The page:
Tag: hedi slimane

Hedi VS YSL

Let me start this off by saying I loved this season’s YSL show. I’m excited to see what more Anthony Vaccarello is going to do. But let me also say, I didn’t notice too big a shift between this season and Hedi’s work. In fact, if I didn’t know the creative director had changed I probably would never have guessed it. The stand out piece from the show were the YSL shaped heels. They were so killer. I actually posted a photo of them on my Instagram. To me they were logomania in the best way possible. Slightly vulgar but also cool as hell.

The YSL logo has been an issue of contention for Hedi Slimane, the departed designer who seems to be having real issues with his former employer. Hedi was accused of trying to do away with the YSL logo (which makes sense as he changed the house’s name to Saint Laurent Paris from Yves Saint Laurent) but he claims that this is not the case. In fact, he went on a Twitter rant detailing the many times in which he used the logo and promoted it. I’m not sure why he felt compelled to address this but whatever.

https://twitter.com/hedislimanetwit/status/784180169330331648

I am curious to know what actually went down between him and the company. There still seems to be drama that has not yet been played out and as we know his departure was rather sudden and (sort of) unexpected. For one, profits were at a high. So why did he really go? I read a good comment on a Fashionista article where someone theorised that he promised the owners a billion in sales and then he could do couture and they didn’t give him couture when he made that money so he left. That sounds plausible to me. I guess if we stay tuned on Twitter we may find out sometime soon…

St Elmo’s Fire, Eighties Fashion, and Today’s Minimalism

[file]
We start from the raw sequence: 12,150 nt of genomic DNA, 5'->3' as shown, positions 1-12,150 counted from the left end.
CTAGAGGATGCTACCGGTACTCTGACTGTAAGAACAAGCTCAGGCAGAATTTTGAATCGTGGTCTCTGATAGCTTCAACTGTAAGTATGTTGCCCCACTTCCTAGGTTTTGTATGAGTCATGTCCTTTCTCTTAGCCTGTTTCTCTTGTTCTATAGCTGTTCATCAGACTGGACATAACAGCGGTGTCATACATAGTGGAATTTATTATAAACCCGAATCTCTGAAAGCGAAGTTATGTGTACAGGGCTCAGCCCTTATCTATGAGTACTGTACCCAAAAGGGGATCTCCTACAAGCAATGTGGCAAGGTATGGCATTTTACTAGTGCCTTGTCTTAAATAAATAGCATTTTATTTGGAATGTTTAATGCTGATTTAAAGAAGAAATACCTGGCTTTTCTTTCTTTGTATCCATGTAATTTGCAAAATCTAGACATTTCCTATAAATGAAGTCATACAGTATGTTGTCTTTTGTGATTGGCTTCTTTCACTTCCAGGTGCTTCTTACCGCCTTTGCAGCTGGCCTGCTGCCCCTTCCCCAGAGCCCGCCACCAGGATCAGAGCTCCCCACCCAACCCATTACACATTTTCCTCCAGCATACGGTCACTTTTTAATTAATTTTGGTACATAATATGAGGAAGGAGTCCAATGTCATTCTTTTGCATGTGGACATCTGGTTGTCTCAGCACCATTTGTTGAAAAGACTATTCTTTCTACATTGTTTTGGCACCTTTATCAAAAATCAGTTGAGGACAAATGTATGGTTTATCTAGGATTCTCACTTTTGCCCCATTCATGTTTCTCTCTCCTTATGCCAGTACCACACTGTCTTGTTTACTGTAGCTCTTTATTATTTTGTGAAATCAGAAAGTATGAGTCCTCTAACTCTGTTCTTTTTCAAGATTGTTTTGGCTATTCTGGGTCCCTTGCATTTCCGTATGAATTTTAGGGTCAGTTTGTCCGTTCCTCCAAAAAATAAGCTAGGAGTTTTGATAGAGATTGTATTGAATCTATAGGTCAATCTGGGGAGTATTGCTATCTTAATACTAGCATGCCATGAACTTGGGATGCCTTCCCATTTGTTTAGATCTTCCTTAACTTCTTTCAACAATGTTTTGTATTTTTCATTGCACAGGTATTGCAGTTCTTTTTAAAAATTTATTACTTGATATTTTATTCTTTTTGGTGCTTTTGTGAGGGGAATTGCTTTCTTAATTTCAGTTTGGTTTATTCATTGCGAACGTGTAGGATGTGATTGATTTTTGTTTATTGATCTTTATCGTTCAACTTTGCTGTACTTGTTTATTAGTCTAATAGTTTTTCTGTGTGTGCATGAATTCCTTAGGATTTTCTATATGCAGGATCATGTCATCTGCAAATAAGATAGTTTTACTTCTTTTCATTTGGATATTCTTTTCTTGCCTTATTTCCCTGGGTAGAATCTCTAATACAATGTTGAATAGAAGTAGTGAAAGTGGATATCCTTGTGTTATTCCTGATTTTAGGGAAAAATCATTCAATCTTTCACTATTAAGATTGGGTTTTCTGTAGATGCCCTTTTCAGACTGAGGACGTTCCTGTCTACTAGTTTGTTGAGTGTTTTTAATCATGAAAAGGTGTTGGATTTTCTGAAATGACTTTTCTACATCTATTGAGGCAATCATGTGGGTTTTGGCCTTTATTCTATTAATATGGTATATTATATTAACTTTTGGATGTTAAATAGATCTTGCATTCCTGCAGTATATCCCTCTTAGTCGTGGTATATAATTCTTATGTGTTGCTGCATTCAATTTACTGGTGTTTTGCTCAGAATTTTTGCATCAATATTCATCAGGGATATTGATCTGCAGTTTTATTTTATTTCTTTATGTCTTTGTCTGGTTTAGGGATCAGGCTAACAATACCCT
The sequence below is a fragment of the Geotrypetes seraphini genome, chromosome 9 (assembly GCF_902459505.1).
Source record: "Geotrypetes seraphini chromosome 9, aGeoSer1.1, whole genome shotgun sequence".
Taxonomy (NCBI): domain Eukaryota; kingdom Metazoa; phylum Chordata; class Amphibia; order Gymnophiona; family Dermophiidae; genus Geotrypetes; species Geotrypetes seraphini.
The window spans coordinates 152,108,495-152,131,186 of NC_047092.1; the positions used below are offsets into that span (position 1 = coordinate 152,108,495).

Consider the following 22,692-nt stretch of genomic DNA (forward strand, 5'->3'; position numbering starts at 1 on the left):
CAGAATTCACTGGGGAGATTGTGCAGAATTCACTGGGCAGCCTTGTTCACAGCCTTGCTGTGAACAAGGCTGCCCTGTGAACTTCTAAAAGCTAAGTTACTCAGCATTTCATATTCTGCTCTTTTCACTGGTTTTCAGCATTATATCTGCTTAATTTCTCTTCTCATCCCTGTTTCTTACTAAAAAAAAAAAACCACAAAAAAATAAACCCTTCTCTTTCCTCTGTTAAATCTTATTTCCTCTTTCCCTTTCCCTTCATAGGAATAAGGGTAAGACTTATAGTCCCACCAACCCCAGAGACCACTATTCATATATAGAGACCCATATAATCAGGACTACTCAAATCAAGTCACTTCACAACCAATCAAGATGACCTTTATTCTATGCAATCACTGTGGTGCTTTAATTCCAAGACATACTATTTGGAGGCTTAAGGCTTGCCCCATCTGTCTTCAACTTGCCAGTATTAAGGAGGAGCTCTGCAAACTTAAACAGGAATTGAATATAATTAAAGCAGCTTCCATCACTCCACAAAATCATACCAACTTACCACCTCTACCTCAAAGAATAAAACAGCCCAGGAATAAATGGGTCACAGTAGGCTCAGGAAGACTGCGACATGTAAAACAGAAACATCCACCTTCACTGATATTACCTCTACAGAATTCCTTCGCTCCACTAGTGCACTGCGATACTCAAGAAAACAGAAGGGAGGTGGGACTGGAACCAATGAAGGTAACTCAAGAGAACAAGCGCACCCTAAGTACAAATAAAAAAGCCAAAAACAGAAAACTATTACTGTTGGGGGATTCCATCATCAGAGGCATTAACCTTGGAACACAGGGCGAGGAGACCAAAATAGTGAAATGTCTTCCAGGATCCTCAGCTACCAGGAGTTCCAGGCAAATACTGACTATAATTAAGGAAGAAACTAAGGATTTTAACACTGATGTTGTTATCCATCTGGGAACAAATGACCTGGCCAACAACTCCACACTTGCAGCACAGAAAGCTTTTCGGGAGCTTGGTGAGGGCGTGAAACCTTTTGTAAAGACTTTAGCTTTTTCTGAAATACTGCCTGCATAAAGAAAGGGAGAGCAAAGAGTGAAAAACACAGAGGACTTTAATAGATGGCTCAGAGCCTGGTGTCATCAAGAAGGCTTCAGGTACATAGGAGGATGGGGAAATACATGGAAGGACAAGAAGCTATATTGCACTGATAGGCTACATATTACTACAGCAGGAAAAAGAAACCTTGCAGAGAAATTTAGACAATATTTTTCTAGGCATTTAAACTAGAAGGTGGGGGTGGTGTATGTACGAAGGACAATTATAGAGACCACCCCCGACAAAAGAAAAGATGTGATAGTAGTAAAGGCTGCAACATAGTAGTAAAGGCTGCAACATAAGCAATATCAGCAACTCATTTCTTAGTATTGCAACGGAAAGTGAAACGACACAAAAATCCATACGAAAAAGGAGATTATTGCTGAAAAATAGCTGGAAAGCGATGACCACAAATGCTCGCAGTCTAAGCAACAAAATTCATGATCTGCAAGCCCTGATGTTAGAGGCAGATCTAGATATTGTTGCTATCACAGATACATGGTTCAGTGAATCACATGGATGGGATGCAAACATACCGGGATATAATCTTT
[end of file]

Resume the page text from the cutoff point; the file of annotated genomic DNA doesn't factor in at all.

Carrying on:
The 80s was the decade that produced, in my opinion, some of the best films of all time. Honestly, it’s just the kitsch factor. I love the costumes, the set design, the soundtracks, the colours, the carefree characters. Think of all the amazing apartments that you’ve seen in an 80s movie or all the fun that the characters have that you wish you could be a part of. It is pure escapism into a time gone by, a time that we will never get back. This is pre-iPhone, pre-social media, pre-mass use of internet even!

St Elmo’s Fire wasn’t actually a great film. There wasn’t much going on in it and there was no real moral of the story, or reason for even making the film. However, the one thing that I really took away from it was how insanely good Demi Moore looked. Although her character was meant to be coked up throughout the entire movie she still wore some great, quintessential eighties outfits and looked damn good doing so.

I’m feeling slight Holly Golightly vibes in the top right photo

The satin strapless dress she wore dancing made the think of Hedi Slimane’s last collection for Saint Laurent. I’m currently loving the editorials that have accompanied this collection as I think they so perfectly capture a mood, a fun excessive nature that I wish we could go back to, and I find it incredible how stylists are managing to pull together so many pieces that have the same vibe and work together – Vogue Paris’ August 2016 cover and the accompanying editorial is a good example. It’s really incredible to see.

Vogue Paris August 2016 – shot by David Sims. I found the styling of this to be very 80s, right down to the slight blurring effect on the photo. Very Chris von Wangenheim (see below).